Friday, May 31, 2013

Behold!!! the Protong

April 2019 update: The last chapter of my new book, BELA LUGOSI AND THE MONOGRAM NINE (written in collaboration with Gary D. Rhodes), is all about the artwork of Stanislaw Szukalski and its connections to 1940s horror cinema, particularly THE RETURN OF THE APE MAN starring Bela Lugosi. If you're interested in reading this chapter, you can purchase a copy of the book by clicking right HERE.

This past February, the Cal State Fullerton Begovich Gallery hosted an exhibit entitled "Szukalski:  Drawings," which spotlighted the mind-bending artwork of an unjustly obscure genius named Stanislav Szukalski.  According to Mike McGee, the curator of the show, this was the "first extensive survey of surviving Stanislaw Szukalski drawings."

Though he was born in Poland in December of 1893, Szukalski lived and worked in Burbank, California for several decades until his death in May of 1987.  His eccentric artwork, which include drawings as well as masterful sculptures, were eventually embraced by an eclectic mixture of notable Southern Californians such as Glenn Bray, Leonardo DiCaprio, Robert Williams and Jim Woodring (among many others).  If you haven't seen a copy of Szukalski's book Behold!!! the Protong, available from Last Gasp, you truly don't know what you're missing.  The subtitle of my first book (i.e, "Conspiracy Theory as Art Form") could easily apply to both the life and work of Stanislav Szukalski.  Perhaps no one ever went quite so far to transform a theory into an art form as much as Szukalski.

Szukalaki's theory is a rather complicated and peculiar one, but Richard Chang of the Orange County Register offers a fairly accurate condensed version of it in the excerpt below: 

"...Szukalski developed the pseudoscientific-historic theory of Zermatism – the belief that after the biblical flood of Noah's time, as described in the Book of Genesis, mankind fled to two main high-ground locations – Easter Island and Zermatt, Switzerland (hence, 'Zermatism').

"He used pictographs to illustrate how these locations provided the origins of a single, ancient language – Protong (his own term). He also believed that the human race had bred with a competitive race of Yeti (Abominable Snowmen or Bigfoot, for the uninitiated), and the result was a hybrid that polluted the purity of homo sapiens. Szukalski argued further that the hybrids were responsible for many of people's problems throughout history.

"While his evolutionary theories are fascinating, they're bizarre and highly unscientific, and through the decades, no other legitimate source has backed them up. Szukalski's drawings in the Fullerton exhibit do encompass some of his ideas, but they merely scratch the surface of what appears to be a labyrinthine Pandora's box of contorted conceptions.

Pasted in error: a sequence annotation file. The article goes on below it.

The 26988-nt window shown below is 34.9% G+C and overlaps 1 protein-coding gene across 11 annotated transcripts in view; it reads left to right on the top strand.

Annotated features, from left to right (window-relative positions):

"A significant amount of Szukalski's work is believed to have been destroyed in Poland, particularly during World War II. But some of it survived in a trunk left in California. A 1920s sketchbook in a glass case, with the title 'Lest We Forget' stenciled on the cover, contains intricate and amazing sketches. A video nearby helps disclose some of these works, which were created on plebian, daily journal paper.

"In Poland, Szukalski wrote and illustrated a mythological tale titled 'Rege Rege.' Several illustrations from a later, longer version are in the Begovich exhibit, and they demonstrate how detailed, wild and cinematic his vision was."


[If you want to read the entirety of Richard Chang's article about the Szukalski exhibit, click HERE.]

A few years before the Fullerton show, on October of 2009, I attended an exhibit that featured the work of Szukalski and--as an added bonus--the infamous Richard Shaver, an American painter and Hollow Earth theorist whose ideas about Earth's secret history weirdly parallel Szukalski's.  I was so impressed by this show that I wrote a review of it the second I returned home.  This review was published about a week later (on October 24th, 2009) on  The curator later told me that I was the only writer who'd actually bothered to cover the exhibit, which stunned me.  But perhaps I shouldn't have been very surprised....

For your edification, here's the full text of my review:

The Mad Genius of Richard Shaver & Stanislav Szukalski

by Robert Guffey

On October 16, 2009, I had the privilege of attending one of the oddest gallery shows in recent Southern California history entitled “Mantong and Protong: Richard Sharpe Shaver and Stanislav Szukalski.” This exhibit was the brain child of curator Brian Tucker, director of the Pasadena City College Art Gallery. Despite being modest in size, limited to two rooms the size of an average studio apartment, the exhibit itself possessed a scope that was almost cosmic in nature. Though Shaver and Szukalski were no doubt unaware of each other’s existence, both have a great deal in common. Tucker was perceptive enough to notice these subtle links and build an entire show around them.

Both gentlemen, in the end, could be considered Outsider Artists. Much of their work was completed well outside the scrutiny of the modern art world. Indeed, it’s doubtful that either individual perceived the bulk of their work to be “art” in any traditional sense of that word. Their art objects were merely adjuncts to a utilitarian goal: to prove a scientific theory considered to be off-the-wall by mainstream society.